Coal, Steel, and . . . Football?

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In our second story about the Beautiful Game, we profile a Belgian footballer named Jean-Marc Bosman. While he will not be enshrined among the likes of Pelé, Maradona and Messi, Jean-Marc Bosman forever impacted the game off the field when he challenged football’s transfer rules and player quotas. In 1995, Bosman paved the way for the best players of this generation to become fabulously wealthy.

No Free Agency

Back in the day, even when a professional player’s contract with a specific team had expired, the player was not free to sign with another team. Instead, the new team would have to pay a transfer fee to the former team. Transfer fees developed over the 20th century as a “payment intended as compensation for the training and development of the player, his skill, and the cost of replacing him”.

When Bosman’s player contract expired in 1990, his new team, USL Dunkerque refused to pay the transfer fee demanded by his old team, R.F.C. de Liège. This left Bosman in limbo, as he had nowhere to play. Significantly, it left all free agents like Bosman unable to attract top dollar for their services, since their old teams still maintained a degree of economic control.

The Court Topples Tradition

In Court, Bosman challenged both the transfer fee and quotas to foreign European players established by national football associations around the EU. Taking his challenge all the way to the European Court of Justice, in 1995 Bosman won his case outright and toppled a century of football rules.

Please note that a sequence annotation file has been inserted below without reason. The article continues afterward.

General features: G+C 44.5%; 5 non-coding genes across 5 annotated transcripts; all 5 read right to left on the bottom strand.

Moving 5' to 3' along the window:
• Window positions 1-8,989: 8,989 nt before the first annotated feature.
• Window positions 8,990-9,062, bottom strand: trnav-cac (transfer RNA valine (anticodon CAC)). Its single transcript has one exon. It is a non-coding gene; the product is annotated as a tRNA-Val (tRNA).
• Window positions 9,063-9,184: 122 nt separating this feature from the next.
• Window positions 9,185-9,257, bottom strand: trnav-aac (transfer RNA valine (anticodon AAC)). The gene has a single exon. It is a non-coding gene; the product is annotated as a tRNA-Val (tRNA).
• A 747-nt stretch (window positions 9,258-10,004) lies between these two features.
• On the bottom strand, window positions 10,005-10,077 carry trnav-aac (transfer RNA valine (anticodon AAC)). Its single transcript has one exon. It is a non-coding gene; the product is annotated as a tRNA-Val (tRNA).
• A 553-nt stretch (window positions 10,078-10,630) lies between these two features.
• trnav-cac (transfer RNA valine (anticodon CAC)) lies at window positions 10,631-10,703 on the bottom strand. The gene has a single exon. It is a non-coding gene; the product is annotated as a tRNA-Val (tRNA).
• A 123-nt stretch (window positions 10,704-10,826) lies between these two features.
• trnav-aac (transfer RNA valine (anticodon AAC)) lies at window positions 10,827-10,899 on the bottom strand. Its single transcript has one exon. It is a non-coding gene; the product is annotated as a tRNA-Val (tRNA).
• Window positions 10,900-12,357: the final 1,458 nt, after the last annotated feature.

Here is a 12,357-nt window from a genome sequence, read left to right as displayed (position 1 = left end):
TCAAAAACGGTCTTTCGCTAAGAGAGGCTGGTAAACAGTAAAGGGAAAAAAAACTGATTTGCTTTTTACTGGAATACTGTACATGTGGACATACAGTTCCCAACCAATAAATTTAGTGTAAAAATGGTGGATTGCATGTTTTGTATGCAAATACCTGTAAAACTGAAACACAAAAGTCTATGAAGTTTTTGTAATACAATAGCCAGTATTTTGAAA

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Open The Market

The European Court of Justice held that the transfer rules and quotas prevented a professional player from moving freely from one European Member State to another. A player could only move abroad if the new team was able to pay the transfer fee demanded by the old team, and only if there was a vacancy for a foreign EU national. These restrictions contravened the EC Treaty, which guaranteed freedom of movement for workers within Europe.

As a result of this monumental Court ruling, professional football players at the end of their contracts can now move to a new team in a free transfer.

No compensation must be paid to the old team. With the arrival of free agency, players negotiate top dollar contracts in an open market. This significantly explains the explosion in salaries since 1995.

But what does this have to do with coal and steel?

Today, a decision from the European Court of Justice is routine business in the EU. It is easy to forget in this day of the Eurozone that, even as recently as the mid-1990s, the idea of modern Europe was vastly different. National boundaries in Europe meant a lot more in 1995. The process of removing constraints across the EU was a big deal.

Football associations across Europe honored the Court’s decision. When centuries-old sporting organizations showed respect to a transnational entity such as the European Court of Justice, it lent legitimacy to the idea of a European Union, at a time in history when that legitimacy was being questioned in many corners of the world.

And all of this came about because a few countries formed the European Coal and Steel Community in 1951, which would ultimately lead to the founding of the European Union.

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